In response, there have been thousands of tweets published to a twitter hash tag (#foxnewsfacts) mocking Fox News for this mistake. To be precise they have been posting ridiculously over the top “facts” in the style of Fox News without claiming that they were really statements made by Fox News.

The so-called “expert” has apologised, although after calling Birmingham “beautiful” you do have to wonder about how much research went into his apology. Birmingham is a great city that can be described in many ways, but beautiful isn’t the most obvious adjective to use.

Fox News on the other hand seem to have lost the plot (if they ever had one to begin with), and have been issuing legal threats in response to some of the tweets :-

Epic Idiocy!

Just for the benefit of the idiots at Fox, the Black Country is a long-used phrase used for the region to the north and west of Birmingham. As could be found out with a few clicks of the mouse. And …

Nobody is claiming the ridiculous statements tweeted were made by Fox News; they are merely taking the piss. And by making pointless legal threats, they are prolonging the ridicule.

Or was it all a fake? Perhaps.

Jan 102015
 

(Stolen from a Facebook posting)

Sounds daft doesn’t it? Because the killers themselves would have claimed they were doing it for islam. And of course there are plenty of feeble-minded bigots who are now attacking muslims and islamic places of worship.

Now don’t get me wrong: I have no patience with organised religion and think anyone who believes in an imaginary infectious friend in the sky needs their head examining. But they have a right to believe anything they want.

They just don’t have the right to inflict it on the rest of us.

Within any community (religious or otherwise), there are two sorts of people, and yes I’m being overly simplistic here. There are the majority who go along with the community and obey the dictates if they are not too inconvenient. And there are the zealots who take it to the extremes. And amongst the zealots there is a deranged minority who want to inflict the standards of their community on everyone. Some of them use violence to do so.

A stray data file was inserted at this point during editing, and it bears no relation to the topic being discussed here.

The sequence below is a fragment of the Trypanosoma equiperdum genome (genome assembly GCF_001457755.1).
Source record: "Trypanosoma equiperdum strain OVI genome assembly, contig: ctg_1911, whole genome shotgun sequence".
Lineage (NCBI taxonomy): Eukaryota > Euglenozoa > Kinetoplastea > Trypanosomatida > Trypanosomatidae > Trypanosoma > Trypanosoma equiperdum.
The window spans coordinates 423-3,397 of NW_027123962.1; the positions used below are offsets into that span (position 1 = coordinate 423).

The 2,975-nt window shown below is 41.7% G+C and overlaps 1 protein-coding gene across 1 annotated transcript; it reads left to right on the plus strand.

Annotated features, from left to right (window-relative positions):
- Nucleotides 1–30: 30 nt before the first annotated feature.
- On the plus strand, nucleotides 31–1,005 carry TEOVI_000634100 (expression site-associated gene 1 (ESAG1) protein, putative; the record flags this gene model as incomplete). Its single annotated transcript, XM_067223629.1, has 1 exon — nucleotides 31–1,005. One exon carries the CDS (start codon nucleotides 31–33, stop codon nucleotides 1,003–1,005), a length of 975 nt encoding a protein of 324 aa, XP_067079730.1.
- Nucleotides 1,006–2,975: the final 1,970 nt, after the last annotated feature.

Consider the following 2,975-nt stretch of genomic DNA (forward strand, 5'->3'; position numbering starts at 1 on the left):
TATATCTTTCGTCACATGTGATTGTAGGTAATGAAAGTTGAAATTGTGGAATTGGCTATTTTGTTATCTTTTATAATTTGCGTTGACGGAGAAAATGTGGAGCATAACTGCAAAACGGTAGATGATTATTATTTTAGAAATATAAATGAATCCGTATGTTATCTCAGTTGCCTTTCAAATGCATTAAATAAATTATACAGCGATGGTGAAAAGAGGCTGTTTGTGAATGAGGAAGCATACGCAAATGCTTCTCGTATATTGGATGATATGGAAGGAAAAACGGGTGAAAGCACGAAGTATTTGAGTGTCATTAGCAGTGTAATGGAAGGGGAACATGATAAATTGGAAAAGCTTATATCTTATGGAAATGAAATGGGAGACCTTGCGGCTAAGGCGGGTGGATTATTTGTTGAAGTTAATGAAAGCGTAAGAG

Now there was some idiot on the news today who claimed that despite Charlie Hebdo publishing a cartoon insulting to christians, that it wasn’t christians shooting journalists. True enough, but it there are christians murdering abortion doctors and harassing those entering abortion clinics, so it is not as if there are no christian terrorists.

Now comes a bit of a leap of faith: These terrorists whatever their faith, have more in common with each other than their co-religionists. They all espouse an extreme form of their faith, are compelled to inflict it on everyone, and resort to violence to pursue their goals.

Their most significant attribute is terrorism and not their religion. Their crimes overwhelm their faith and make their religion irrelevant.

An alternative way of looking at it is a quantitative approach. There were 3 killers involved in the attack on the offices of Charlie Hebdo and the kosher supermarket. The number of muslims in France is not known precisely, but a figure of about 3 million seems a reasonable approximation for this sort of calculation, which if you work it out makes the number of killers in this incident just 0.0001% of the muslim population of France.

So why were there only three killers? Because muslims as a whole are not terrorists.

Besides which, there is nothing we could do to annoy the killers more than to deny their islamic nature.

Jun 162014
 

There is a fair bit of news around at present with respect to the current sectarian conflict in Iraq, including the news of mass killings by ISIS. And of course we have a number of talking heads appearing on TV talking about the causes of the sectarian conflict. And often blaming the US intervention in Iraq.

Which is of course a complete red herring.

The previous regime in Iraq kept the lid on sectarian conflicts between Shias and Sunnis with extreme repression. Even a very superficial look at the history of the conflict shows that sectarian conflict was almost inevitable after the removal of Saddam Hussain.

And the blame for that conflict lies with the extremists within both Shia and Sunni communities – not with the Americans or British who fought to remove Saddam Hussain. Whilst the western forces may well be guilty of many things – including human rights abuses – this sectarian conflict is not something they brought about.

Ultimately sectarian conflicts in Iraq can only be solved by the Iraqis themselves.

 

WP Facebook Auto Publish Powered By : XYZScripts.com

By continuing to use the site, you agree to the use of cookies. more information

The cookie settings on this website are set to "allow cookies" to give you the best browsing experience possible. If you continue to use this website without changing your cookie settings or you click "Accept" below then you are consenting to this.

Close